This is particularly true for Dyson who can't even remember that his own studies back in the late 1960's produced essentially the same results as the current IPCC.

VendicarE
4 / 5 (8) Sep 30, 2013
"Socialism is govt control of private property. " - RyggTard

Nature has no respect for RyggTard's concept of "private property".

Is that why he and his kind reject reality, and live in a land of self delusion?

runrig
5 / 5 (7) Sep 30, 2013
"Their excuse for the absence of warming over the past 17 years is that the heat is hiding in the deep ocean.... however, this is simply an admission that the models fail to simulate the exchanges of heat between the surface layers and the deeper oceans....., it is this heat transport that plays a major role in natural internal variability of climate, and the IPCC assertions that observed warming can be attributed to man depend crucially on their assertion that these models accurately simulate natural internal variability,"


Yes, worrying isn't it that although the GCM's are predicting rises on current known variability - there is actually even more warming in the system.
There is no internal variability (hidden in the climate system) that shows any significant cooling. I said hidden.

cont
runrig
5 / 5 (6) Sep 30, 2013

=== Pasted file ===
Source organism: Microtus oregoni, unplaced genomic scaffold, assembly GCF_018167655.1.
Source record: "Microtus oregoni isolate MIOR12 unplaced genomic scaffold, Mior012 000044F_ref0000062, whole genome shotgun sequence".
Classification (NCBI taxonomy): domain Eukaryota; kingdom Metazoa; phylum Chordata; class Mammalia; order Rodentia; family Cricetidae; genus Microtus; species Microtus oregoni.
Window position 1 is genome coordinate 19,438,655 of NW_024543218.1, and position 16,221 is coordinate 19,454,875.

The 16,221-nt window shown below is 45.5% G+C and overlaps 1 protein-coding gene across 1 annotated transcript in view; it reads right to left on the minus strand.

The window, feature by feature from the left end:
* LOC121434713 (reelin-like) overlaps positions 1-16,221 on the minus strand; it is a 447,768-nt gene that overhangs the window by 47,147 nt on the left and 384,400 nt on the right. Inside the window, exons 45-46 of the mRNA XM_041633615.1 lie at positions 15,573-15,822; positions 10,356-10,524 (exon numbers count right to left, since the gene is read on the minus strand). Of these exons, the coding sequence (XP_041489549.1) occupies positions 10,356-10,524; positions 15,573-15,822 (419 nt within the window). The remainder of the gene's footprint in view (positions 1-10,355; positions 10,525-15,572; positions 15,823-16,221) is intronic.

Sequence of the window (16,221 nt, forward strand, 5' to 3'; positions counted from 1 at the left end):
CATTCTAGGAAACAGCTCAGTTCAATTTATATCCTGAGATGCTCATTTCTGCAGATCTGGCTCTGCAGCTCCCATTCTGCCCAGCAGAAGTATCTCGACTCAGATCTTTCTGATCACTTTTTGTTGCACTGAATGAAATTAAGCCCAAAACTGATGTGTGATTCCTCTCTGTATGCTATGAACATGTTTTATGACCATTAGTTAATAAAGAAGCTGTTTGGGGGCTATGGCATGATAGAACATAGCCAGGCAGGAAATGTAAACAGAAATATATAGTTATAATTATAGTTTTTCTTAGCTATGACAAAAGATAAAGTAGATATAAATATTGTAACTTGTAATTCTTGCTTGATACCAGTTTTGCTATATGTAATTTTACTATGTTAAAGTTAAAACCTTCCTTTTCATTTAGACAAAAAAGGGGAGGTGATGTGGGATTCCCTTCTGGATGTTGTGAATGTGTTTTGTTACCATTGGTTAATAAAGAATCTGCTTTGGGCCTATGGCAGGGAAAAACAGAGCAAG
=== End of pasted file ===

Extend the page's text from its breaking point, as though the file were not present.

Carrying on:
cont

What matters in the end is input (Solar) and output (IR to space). That's the net energy budget ( bar minor geothermal and sensible anthro heating). The major controlling factors of these being albedo and atmospheric opacity to the solar/terrestrial wavelengths (GHG's). The fingerprint for this is the warming of the Trop. and cooling of the Strato/Mesosphere.

So hence this is stated in a current article here re models....

"Collins stresses that the fundamental conclusion reached by climate scientists more than 20 years ago remains unchanged. "Increased fidelity of the models is not altering the underlying conclusion, that increased carbon dioxide will lead to dramatic changes in our climate," he said. "We have very high confidence that the models are simulating the key features in the earth's climate.""

It is the basic budget that is the killer. All we've done in 20 years is to pin down the details a bit better. It's a warming system. Get over it and argue how to tackle it.
runrig
5 / 5 (6) Sep 30, 2013
And the typical response from an AGWite would be you are NOT a CLIMATOLOGIST. Meteorology is the study of weather.
This is the response AGWites give when skeptics like Dyson or Ivar Giaever challenge the AGW faith.


That is like saying a heart surgeon, even though he knows the workings of the heart cannot be the best expert available to judge the long-term prospects for that organ !
The two disciplines overlap and as such I judge the science similarly. We do known about atmospheric processes, fluid dynamics, radiation and gas theory you know. As I've already said on this thread - the basics are quite simple anyway in the end. If what comes in exceeds what goes out then the climate system will store the difference.
So you've cherry-picked your shining hero's - well done. Those two are somehow omniscient sages that the World is supposed to take for their word? ....eureka, Dyson say's it's all OK.

In your "Alice-in-Wonderland" World only - they don't trump 1000's to the contrary